Wang Yao with advisers J. M. Jin and P. T. Krein
The dual-primal finite element tearing and interconnecting (FETI-DP) method is applied together with the harmonic balance (HB) method and the fixed-point (FP) method to improve the efficiency of three-dimensional finite element analysis (FEA) of large-scale nonlinear dynamic electromagnetic problems. The FETI-DP method decomposes the original problem into smaller sub-domains problems. Combined with parallel computing techniques, the total computation time can be reduced significantly. To account for nonlinear B-H characteristics, the FP method is applied together with the polarization formulation. Since the FP method assumes a constant reluctivity, it decouples the systems of different harmonics. The FETI-DP method can then be applied to speed up the simulation of each harmonic in each FP iteration. Two benchmark problems and a three-phase inductor are simulated by the proposed method to validate the formulation and demonstrate its performance.
To validate our algorithm and demonstrate its performance, we simulate a three-phase inductor, shown in Fig. 6. This problem consists of an iron core and three windings, which are wound on the three limbs of the core. The three windings carry three-phase ac currents with MMF equal to 50 A-turns. We extract the magnetic fluxes in the center limb when three phases are excited independently. The simulation results with up to the fifth and seventh harmonics are plotted in Fig. 7. As can be seen, the magnetic iron core has been driven to saturation in all three cases. It is observed that the HB simulation converges when up to the seventh harmonic is included. For this simulation, the whole computational domain is meshed into 226,125 tetrahedral elements. In order to obtain better accuracy, second-order basis functions are used. This produces a total of 1,125,474 DOFs. METIS is used to partition the computational domain into 128 subdomains, which leads to approximately ten thousand DOFs inside each subdomain. The total computation time with 128 processors is 799 seconds. For comparison, the traditional FEA took 11.73 hours to solve this problem using four processors on the same computer.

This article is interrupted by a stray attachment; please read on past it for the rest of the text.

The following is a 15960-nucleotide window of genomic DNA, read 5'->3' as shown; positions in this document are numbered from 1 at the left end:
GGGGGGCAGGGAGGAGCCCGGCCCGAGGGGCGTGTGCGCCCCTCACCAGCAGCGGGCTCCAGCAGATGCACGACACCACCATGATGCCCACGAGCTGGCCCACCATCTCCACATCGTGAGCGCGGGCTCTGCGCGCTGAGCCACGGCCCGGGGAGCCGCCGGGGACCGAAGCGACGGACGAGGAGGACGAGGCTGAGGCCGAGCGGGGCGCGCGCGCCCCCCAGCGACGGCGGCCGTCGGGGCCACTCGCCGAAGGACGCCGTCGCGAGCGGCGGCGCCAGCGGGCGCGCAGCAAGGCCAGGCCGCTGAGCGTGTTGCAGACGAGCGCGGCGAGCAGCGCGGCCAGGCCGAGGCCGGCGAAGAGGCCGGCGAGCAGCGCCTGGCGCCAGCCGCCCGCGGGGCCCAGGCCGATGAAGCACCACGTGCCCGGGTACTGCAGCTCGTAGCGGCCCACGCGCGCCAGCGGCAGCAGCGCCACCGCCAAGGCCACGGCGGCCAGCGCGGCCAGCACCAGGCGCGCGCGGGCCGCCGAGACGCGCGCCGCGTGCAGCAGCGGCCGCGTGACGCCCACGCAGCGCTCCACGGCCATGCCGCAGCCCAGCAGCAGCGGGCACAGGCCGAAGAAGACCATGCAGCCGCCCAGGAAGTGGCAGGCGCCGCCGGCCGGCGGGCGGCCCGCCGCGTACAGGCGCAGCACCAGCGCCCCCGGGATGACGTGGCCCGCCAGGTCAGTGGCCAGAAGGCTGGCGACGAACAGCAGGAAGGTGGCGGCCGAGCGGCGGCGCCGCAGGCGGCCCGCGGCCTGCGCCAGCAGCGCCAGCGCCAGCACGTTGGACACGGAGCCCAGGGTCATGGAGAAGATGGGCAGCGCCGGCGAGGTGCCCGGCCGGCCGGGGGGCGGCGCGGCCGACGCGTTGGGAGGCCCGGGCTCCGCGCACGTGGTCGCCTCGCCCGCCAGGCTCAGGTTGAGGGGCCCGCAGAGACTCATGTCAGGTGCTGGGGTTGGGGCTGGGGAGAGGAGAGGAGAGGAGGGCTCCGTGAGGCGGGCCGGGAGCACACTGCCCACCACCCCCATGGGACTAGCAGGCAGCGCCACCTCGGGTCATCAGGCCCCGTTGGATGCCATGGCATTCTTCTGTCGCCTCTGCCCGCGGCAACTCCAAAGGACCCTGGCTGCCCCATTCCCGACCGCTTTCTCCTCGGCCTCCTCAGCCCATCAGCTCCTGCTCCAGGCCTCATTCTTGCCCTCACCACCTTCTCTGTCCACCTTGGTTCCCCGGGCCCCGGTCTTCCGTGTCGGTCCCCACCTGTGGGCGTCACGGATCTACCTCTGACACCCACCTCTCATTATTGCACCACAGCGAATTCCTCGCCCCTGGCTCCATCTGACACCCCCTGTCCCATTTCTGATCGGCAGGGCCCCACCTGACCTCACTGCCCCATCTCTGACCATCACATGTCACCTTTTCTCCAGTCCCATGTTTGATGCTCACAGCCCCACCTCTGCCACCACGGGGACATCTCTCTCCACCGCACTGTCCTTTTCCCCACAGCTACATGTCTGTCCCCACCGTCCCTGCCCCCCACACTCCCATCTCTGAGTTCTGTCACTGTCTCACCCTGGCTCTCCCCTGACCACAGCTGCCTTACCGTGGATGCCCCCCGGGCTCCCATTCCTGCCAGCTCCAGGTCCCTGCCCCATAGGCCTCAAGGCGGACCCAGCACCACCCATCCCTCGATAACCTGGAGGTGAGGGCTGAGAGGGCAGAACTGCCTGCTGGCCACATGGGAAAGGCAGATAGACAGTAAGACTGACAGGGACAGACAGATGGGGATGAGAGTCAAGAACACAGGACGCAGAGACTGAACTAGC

This research is supported by the Grainger Center for Electric Machinery and Electromechanics.